Eight defendants in the trial, which is expected to last until Easter, are facing a total of seven counts involving conspiracy to phone hack, conspiracy to pervert the course of justice, and making corrupt payments to public officials. Not all of the defendants face the same charges and all have pleaded not guilty.
The disclosure of the Coulson-Brooks affair came as the prosecution outlined the evidence it intends to present concerning the hacking of the murdered schoolgirl Milly Dowler’s phone. Glenn Mulcaire, the specialist investigator tasked by the NOTW to access private voicemails, pleaded guilty at an earier stage of the proceedings to hacking her phone in 2002.
Mr Edis said that if it is proved that Mr Kuttner, Mrs Brooks or Mr Coulson were involved in the commissioning of Mulcaire at that time, “then that is enough to convict them [on the conspiracy to hack charge].” He told the jury: “This is important.”
The jury were told that, following a campaign by the NOTW to publicise the names and addresses of convicted paedophiles after the killing of seven-year-old Sarah Payne in 2000, Mrs Brooks took a personal interest in the Dowler case. The prosecution stated that the NOTW had developed a relationship with Surrey Police, who were investigating the murder, and that following the commissioning of Mulcaire to access the schoolgirl’s phone, Mr Kuttner had contacted the investigation team telling them that the paper had a tape containing voicemails from her mobile.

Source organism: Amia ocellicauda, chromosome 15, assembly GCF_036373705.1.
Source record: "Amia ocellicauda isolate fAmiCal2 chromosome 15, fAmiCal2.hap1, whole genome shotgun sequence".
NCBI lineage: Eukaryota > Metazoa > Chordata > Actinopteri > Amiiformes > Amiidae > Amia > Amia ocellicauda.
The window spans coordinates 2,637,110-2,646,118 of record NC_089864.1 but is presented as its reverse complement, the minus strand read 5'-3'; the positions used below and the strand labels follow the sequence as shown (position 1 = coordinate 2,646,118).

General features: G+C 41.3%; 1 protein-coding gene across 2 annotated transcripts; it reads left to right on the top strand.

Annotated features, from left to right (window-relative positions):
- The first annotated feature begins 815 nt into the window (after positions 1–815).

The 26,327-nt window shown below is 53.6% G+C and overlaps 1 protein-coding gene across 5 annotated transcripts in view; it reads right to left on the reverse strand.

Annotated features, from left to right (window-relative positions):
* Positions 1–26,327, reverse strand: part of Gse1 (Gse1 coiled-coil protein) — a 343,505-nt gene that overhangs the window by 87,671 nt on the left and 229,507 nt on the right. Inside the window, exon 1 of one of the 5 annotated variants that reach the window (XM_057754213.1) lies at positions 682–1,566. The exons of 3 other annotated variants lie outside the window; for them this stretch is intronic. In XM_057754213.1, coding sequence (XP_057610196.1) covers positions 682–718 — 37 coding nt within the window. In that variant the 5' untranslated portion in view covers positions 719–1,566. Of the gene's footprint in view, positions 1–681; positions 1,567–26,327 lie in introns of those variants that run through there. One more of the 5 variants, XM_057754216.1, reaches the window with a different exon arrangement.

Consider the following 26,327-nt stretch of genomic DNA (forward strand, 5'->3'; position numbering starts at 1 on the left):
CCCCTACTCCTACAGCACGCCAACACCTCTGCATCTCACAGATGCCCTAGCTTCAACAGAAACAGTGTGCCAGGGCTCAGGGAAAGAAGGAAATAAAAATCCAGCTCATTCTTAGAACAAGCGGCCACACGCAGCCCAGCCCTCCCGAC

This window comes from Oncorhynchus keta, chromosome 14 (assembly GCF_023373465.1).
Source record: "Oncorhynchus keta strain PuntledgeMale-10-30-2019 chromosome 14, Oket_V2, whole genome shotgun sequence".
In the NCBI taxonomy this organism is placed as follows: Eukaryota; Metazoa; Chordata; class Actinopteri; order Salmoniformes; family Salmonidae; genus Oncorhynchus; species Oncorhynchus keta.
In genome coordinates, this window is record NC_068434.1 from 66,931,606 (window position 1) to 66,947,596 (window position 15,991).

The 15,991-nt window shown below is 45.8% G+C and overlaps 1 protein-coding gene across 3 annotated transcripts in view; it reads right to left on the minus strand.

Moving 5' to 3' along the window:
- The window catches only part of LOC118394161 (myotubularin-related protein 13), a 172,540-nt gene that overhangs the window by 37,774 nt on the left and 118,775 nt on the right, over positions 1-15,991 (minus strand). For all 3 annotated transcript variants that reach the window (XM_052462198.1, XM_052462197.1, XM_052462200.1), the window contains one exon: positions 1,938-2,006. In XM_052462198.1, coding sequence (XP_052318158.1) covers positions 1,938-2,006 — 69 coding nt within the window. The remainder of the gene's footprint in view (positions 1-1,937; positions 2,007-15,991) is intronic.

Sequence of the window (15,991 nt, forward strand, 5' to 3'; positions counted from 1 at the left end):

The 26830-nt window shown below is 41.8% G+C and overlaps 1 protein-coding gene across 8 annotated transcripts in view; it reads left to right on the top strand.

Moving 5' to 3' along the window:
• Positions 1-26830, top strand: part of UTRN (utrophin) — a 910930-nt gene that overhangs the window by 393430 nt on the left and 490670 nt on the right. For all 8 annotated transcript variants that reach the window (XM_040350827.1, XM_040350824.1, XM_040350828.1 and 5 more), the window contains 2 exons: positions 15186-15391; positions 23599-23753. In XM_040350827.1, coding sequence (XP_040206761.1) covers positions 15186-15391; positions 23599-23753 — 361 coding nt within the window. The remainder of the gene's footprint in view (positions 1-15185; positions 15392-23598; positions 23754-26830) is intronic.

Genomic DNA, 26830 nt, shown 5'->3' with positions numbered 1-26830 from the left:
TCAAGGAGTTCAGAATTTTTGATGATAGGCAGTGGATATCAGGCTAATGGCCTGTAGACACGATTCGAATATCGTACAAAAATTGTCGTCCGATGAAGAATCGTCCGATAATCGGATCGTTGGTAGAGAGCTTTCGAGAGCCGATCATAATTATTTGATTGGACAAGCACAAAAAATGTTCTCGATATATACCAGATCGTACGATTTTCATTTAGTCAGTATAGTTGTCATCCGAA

Mr Edis said: “Surrey Police took no action about that at the time. It’s common ground [agreed between prosecution and the defence teams] that [they] should and could have investigated when it came to their attention. But perhaps at that time they may have thought it was really more important to find Milly.”
The jury had earlier been told that Mr Kuttner was “not just a bookkeeper” but had been a journalist who regularly attended editorial meetings and had been the paper’s main link and liaison and senior police officers. The jury also heard that Mr Kuttner’s own notebooks showed that he had contacted senior officers in charge of the Dowler investigation.
Mr Edis told the court that only hacking Milly Dowler’s phone could have given the NOTW the specific information that it published in its first edition on 14 April 2002.
The court heard how this article contained the contents of voicemails from Milly’s phone, but was later pulled from subsequent editions.
Although Mrs Brooks was on holiday in Dubai during the week leading up to the publication of the story, the jury was told that Mrs Brooks’ calls and texts to the NOTW increased in frequency significantly as the Saturday night publication deadline approached.
Mr Edis said the relationship between Mr Coulson and Mrs Brooks was crucial to understanding the background to the key editorial decisions that had been made inside the NOTW on the night the paper published the Dowler story.
It was alleged that Mr Kuttner, Neville Thurlbeck and others inside the paper had been aware of where the information about the Dowler story had come from. “It was phone hacking – and was not much of secret. Everyone seems to have known,” Mr Edis told the court.